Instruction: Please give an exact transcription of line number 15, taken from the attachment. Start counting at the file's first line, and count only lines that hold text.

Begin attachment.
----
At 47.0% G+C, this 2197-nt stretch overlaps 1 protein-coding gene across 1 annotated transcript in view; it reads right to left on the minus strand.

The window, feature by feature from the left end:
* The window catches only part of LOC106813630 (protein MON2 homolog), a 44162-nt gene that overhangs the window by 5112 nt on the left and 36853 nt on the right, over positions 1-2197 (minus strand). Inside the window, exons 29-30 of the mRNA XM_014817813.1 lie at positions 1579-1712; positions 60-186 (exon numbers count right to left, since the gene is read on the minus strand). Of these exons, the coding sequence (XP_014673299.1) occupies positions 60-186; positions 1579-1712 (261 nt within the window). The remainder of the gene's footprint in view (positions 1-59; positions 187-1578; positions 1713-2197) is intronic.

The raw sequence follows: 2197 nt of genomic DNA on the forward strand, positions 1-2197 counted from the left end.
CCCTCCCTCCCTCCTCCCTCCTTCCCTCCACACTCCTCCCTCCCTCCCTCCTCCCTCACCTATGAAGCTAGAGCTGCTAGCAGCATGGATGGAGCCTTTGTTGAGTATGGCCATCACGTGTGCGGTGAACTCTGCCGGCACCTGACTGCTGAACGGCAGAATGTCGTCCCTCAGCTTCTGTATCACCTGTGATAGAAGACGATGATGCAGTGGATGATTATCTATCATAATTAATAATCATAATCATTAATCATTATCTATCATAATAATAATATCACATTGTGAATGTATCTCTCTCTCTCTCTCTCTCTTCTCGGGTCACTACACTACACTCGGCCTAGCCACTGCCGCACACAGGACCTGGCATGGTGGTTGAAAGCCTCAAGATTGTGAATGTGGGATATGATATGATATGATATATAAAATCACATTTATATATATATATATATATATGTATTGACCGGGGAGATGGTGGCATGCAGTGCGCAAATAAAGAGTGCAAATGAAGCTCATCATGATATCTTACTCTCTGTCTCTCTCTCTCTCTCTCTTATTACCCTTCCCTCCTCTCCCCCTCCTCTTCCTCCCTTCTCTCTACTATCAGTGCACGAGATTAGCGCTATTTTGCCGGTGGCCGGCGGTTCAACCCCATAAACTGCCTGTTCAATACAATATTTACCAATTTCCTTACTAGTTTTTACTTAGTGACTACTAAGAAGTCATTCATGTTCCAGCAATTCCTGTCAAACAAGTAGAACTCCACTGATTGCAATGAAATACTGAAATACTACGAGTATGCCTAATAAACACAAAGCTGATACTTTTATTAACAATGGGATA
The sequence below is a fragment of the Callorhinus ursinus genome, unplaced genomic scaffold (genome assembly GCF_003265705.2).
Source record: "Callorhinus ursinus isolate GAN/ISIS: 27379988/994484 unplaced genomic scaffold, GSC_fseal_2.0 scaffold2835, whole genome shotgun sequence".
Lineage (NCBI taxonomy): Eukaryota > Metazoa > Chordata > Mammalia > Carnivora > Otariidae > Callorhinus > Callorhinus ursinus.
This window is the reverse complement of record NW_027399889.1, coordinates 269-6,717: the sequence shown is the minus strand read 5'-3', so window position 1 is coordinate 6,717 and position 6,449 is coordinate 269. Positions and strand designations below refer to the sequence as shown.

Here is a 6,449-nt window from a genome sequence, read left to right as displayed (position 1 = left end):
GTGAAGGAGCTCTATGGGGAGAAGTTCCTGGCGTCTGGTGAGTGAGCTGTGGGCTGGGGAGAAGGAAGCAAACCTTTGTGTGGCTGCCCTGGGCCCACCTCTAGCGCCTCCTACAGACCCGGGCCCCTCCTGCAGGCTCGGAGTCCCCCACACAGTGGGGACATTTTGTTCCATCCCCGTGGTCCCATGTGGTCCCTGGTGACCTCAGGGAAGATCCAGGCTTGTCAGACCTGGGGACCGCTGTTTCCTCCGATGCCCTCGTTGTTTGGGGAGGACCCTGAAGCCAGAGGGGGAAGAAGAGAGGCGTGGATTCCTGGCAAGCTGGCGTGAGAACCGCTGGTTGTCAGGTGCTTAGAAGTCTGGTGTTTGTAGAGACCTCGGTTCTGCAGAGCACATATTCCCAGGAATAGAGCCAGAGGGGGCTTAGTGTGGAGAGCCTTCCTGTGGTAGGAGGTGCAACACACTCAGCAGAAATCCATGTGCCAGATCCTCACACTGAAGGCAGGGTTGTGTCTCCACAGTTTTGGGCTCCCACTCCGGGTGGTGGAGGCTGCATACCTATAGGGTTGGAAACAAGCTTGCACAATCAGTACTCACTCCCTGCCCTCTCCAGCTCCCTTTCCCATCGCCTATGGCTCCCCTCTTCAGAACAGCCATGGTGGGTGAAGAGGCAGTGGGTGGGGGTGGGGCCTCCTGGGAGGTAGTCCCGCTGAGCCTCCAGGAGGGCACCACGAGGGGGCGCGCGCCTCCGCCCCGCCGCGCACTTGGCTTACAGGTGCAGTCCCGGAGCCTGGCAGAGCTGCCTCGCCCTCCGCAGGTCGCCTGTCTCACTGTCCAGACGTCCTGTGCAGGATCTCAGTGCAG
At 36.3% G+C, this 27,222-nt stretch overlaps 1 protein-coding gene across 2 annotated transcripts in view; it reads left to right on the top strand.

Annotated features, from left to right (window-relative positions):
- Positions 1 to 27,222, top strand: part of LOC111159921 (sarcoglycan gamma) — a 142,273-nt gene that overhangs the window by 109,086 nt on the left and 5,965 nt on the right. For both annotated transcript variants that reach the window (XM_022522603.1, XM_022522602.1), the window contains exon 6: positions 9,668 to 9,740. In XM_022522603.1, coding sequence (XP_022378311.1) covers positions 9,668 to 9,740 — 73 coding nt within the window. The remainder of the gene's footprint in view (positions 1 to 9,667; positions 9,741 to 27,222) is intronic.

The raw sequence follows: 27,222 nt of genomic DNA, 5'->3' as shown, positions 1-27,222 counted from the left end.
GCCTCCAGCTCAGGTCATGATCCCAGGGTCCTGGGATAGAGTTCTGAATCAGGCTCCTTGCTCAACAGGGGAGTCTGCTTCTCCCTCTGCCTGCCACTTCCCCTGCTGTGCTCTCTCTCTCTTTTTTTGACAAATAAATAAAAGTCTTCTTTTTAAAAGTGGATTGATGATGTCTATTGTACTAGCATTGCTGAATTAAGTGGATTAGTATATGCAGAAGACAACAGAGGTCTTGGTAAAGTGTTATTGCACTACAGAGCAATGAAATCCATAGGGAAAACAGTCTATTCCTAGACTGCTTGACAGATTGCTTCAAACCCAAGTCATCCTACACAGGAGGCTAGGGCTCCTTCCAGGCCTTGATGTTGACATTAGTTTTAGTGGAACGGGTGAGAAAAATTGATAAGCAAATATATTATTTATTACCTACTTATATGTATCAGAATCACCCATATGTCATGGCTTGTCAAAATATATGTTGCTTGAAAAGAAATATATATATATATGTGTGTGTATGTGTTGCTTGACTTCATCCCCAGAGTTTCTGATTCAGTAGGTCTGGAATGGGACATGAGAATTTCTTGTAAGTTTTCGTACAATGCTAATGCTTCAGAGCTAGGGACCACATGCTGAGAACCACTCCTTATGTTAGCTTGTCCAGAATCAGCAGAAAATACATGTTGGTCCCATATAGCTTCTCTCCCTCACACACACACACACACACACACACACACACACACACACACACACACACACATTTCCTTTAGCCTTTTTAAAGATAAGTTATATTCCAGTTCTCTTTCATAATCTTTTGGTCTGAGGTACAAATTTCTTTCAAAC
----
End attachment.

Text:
The raw sequence follows: 27,222 nt of genomic DNA, 5'->3' as shown, positions 1-27,222 counted from the left end.